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Originally published Sunday, September 6, 2009 at 12:10 AM

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Book review

'The Anthologist': Pure pleasure in a novel about poetry

Nicholson Baker's "The Anthologist" is an unlikely achievement — a completely successful novel about poetry and poets.

Special to The Seattle Times

"The Anthologist"

by Nicholas Baker

Simon & Schuster, 256 pp., $25

In the brisk and entertaining "The Anthologist," Nicholson Baker tackles what might seem a daunting task. He writes a completely successful novel about poetry.

His protagonist, 55-year-old poet Paul Chowder, is not having the same luck. Chowder is in a rut. It's not exactly writer's block. He's supposed to be completing a lengthy (40-page) introduction to a poetry anthology called "Only Rhymes," but his life keeps getting in the way. Roz, his companion of eight years, has left him. He injures his fingers in minor accidents. He can't finish a series of poems about flying spoons. Thoughts of other poets and their troubled lives keep intruding on his assignment.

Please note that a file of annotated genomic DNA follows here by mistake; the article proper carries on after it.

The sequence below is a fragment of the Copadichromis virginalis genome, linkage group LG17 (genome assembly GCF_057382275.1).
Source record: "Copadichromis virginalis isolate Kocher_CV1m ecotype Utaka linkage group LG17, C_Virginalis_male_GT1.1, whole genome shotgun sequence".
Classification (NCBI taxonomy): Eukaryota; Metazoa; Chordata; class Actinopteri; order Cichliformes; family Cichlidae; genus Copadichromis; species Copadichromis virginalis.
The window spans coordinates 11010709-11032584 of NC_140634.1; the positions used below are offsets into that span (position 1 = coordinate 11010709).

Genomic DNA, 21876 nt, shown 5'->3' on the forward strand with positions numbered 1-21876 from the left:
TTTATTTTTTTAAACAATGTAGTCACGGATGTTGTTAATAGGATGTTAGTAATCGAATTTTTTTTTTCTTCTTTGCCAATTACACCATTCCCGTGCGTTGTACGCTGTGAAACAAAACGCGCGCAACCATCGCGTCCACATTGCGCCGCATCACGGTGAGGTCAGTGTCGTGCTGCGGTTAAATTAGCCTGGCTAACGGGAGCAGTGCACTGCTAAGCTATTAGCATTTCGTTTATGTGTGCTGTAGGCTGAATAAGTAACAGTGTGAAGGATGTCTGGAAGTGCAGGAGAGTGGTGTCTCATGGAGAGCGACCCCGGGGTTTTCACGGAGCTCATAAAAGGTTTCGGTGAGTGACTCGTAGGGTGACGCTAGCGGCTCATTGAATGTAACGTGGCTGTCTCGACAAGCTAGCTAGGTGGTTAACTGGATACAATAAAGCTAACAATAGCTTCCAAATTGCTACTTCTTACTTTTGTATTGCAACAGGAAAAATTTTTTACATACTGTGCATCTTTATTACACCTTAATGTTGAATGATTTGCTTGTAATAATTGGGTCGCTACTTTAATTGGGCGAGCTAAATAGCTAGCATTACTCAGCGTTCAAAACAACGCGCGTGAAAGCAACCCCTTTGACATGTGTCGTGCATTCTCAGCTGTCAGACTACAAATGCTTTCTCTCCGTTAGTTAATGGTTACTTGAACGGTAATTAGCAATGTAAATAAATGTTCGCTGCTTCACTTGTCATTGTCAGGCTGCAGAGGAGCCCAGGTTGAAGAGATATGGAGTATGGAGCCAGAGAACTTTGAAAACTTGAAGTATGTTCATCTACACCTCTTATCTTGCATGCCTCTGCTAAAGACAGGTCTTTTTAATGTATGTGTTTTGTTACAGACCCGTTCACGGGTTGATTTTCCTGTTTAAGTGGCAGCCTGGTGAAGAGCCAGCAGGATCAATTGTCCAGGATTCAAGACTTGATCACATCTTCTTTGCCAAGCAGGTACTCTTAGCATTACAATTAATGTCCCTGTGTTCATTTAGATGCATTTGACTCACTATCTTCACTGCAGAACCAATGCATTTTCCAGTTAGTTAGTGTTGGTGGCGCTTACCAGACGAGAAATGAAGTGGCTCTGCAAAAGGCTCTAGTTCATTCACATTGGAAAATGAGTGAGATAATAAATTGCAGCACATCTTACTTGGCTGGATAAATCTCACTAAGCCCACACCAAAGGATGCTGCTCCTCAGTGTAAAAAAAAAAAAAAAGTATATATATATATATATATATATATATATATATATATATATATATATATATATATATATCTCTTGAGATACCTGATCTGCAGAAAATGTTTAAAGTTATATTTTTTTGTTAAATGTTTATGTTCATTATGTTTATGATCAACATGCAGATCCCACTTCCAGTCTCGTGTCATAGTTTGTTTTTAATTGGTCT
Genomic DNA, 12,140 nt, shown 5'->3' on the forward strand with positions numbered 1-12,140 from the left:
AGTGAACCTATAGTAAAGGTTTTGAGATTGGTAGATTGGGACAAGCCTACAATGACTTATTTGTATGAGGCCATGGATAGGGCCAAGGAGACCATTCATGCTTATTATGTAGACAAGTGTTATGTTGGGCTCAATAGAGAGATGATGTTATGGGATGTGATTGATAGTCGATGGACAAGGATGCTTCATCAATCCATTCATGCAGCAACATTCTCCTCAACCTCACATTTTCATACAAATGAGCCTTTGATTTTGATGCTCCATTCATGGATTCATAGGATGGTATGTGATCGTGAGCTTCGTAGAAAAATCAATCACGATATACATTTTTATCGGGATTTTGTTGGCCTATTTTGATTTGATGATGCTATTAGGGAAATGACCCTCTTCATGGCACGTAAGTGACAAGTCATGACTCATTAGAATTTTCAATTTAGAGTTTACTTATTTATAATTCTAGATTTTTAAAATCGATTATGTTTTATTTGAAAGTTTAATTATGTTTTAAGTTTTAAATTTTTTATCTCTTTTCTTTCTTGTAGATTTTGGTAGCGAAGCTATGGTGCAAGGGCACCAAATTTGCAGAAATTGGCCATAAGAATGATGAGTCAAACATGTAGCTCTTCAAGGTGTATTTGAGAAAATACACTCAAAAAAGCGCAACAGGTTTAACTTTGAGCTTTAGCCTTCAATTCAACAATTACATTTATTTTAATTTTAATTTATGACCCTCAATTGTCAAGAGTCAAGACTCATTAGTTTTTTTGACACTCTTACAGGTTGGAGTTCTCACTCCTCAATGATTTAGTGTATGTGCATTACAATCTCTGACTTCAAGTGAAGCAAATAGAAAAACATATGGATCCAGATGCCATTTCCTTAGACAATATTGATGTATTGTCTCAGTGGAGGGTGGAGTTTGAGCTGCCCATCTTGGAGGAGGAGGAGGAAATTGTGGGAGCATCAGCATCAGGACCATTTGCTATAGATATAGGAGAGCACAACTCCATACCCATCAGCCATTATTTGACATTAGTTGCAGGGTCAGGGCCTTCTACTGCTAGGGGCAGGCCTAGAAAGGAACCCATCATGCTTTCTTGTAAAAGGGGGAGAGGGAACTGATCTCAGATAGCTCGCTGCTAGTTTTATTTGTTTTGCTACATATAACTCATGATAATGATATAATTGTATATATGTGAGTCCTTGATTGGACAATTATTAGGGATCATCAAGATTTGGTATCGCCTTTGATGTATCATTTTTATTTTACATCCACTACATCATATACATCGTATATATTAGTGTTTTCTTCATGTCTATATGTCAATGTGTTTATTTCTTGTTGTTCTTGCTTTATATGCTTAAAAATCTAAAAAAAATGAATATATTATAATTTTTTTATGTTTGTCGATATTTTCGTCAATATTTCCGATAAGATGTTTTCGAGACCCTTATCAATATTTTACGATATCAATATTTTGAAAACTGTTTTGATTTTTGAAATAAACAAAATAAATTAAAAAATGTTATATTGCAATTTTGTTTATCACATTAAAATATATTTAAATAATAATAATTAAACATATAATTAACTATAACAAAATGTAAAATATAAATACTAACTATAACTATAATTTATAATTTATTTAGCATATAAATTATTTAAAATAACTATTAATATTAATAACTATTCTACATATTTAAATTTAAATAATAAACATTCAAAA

The book is constantly appealing in its witty approach to its ostensible subject — the charms, rewards and continuing values of poetry. Chowder defends a four-beat line as "the soul of English poetry." Seeing a firefly in his peripheral vision triggers thoughts of W. S. Merwin, which develops into a mini-essay on the virtues of enjambment. He spots Edgar Allan Poe in a laundromat in Marseilles and sees Theodore Roethke wearing one shoe, wandering toward him in a midnight mist.

Chowder finds it difficult to separate poets from their lives. Knowing that Sara Teasdale was "heartsick," that Tennyson's father was a "beast," or that Elizabeth Barrett Browning might have used clothes pins from New England affects Chowder's readings of their poems. He decides you "need the art in order to love the life."

"The Anthologist" is pure pleasure — it takes unbridled joy in the love of poetry. It will send readers back to beloved poems or make them search out new ones. Incisive explications of Elizabeth Bishop's "The Fish" and Merwin's "The Vixen," a keen understanding of haiku, and the belief that poetry is still "recovering from Swinburne," makes for provocative fiction.

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